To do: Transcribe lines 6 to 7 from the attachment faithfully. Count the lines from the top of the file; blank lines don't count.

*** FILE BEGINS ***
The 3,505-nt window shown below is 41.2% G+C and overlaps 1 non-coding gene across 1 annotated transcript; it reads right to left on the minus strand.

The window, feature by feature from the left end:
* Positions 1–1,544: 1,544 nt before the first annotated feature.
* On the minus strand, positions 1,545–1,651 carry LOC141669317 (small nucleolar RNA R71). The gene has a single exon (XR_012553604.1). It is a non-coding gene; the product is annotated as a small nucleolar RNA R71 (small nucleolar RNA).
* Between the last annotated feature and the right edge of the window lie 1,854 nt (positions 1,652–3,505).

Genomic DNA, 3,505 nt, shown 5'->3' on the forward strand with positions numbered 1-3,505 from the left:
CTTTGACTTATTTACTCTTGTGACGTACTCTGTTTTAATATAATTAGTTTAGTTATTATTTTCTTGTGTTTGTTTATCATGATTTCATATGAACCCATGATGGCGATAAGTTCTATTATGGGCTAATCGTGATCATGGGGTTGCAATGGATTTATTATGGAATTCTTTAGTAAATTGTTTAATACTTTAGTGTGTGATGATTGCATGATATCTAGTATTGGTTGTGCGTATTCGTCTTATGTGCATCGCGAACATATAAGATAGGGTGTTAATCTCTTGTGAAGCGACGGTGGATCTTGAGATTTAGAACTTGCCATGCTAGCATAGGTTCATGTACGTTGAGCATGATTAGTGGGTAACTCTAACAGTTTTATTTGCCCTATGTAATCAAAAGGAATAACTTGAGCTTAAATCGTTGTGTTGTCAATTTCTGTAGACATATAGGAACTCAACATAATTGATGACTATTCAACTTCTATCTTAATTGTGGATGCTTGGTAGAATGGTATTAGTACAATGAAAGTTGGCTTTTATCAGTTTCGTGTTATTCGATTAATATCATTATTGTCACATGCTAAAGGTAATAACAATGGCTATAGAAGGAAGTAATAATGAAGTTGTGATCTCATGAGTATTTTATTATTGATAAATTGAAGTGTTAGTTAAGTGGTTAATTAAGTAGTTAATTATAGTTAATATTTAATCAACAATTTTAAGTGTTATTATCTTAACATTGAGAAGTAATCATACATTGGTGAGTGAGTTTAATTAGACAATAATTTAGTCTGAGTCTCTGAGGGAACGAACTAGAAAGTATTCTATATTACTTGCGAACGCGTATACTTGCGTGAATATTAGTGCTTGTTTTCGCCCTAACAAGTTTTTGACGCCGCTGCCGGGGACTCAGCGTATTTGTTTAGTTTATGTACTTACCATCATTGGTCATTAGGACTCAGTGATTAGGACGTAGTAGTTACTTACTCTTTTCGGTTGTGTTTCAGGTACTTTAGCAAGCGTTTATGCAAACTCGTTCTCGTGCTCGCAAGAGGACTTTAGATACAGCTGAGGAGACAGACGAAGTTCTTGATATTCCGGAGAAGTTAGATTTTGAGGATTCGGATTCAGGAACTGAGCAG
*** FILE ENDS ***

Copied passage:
Genomic DNA, 3,505 nt, shown 5'->3' on the forward strand with positions numbered 1-3,505 from the left:
CTTTGACTTATTTACTCTTGTGACGTACTCTGTTTTAATATAATTAGTTTAGTTATTATTTTCTTGTGTTTGTTTATCATGATTTCATATGAACCCATGATGGCGATAAGTTCTATTATGGGCTAATCGTGATCATGGGGTTGCAATGGATTTATTATGGAATTCTTTAGTAAATTGTTTAATACTTTAGTGTGTGATGATTGCATGATATCTAGTATTGGTTGTGCGTATTCGTCTTATGTGCATCGCGAACATATAAGATAGGGTGTTAATCTCTTGTGAAGCGACGGTGGATCTTGAGATTTAGAACTTGCCATGCTAGCATAGGTTCATGTACGTTGAGCATGATTAGTGGGTAACTCTAACAGTTTTATTTGCCCTATGTAATCAAAAGGAATAACTTGAGCTTAAATCGTTGTGTTGTCAATTTCTGTAGACATATAGGAACTCAACATAATTGATGACTATTCAACTTCTATCTTAATTGTGGATGCTTGGTAGAATGGTATTAGTACAATGAAAGTTGGCTTTTATCAGTTTCGTGTTATTCGATTAATATCATTATTGTCACATGCTAAAGGTAATAACAATGGCTATAGAAGGAAGTAATAATGAAGTTGTGATCTCATGAGTATTTTATTATTGATAAATTGAAGTGTTAGTTAAGTGGTTAATTAAGTAGTTAATTATAGTTAATATTTAATCAACAATTTTAAGTGTTATTATCTTAACATTGAGAAGTAATCATACATTGGTGAGTGAGTTTAATTAGACAATAATTTAGTCTGAGTCTCTGAGGGAACGAACTAGAAAGTATTCTATATTACTTGCGAACGCGTATACTTGCGTGAATATTAGTGCTTGTTTTCGCCCTAACAAGTTTTTGACGCCGCTGCCGGGGACTCAGCGTATTTGTTTAGTTTATGTACTTACCATCATTGGTCATTAGGACTCAGTGATTAGGACGTAGTAGTTACTTACTCTTTTCGGTTGTGTTTCAGGTACTTTAGCAAGCGTTTATGCAAACTCGTTCTCGTGCTCGCAAGAGGACTTTAGATACAGCTGAGGAGACAGACGAAGTTCTTGATATTCCGGAGAAGTTAGATTTTGAGGATTCGGATTCAGGAACTGAGCAG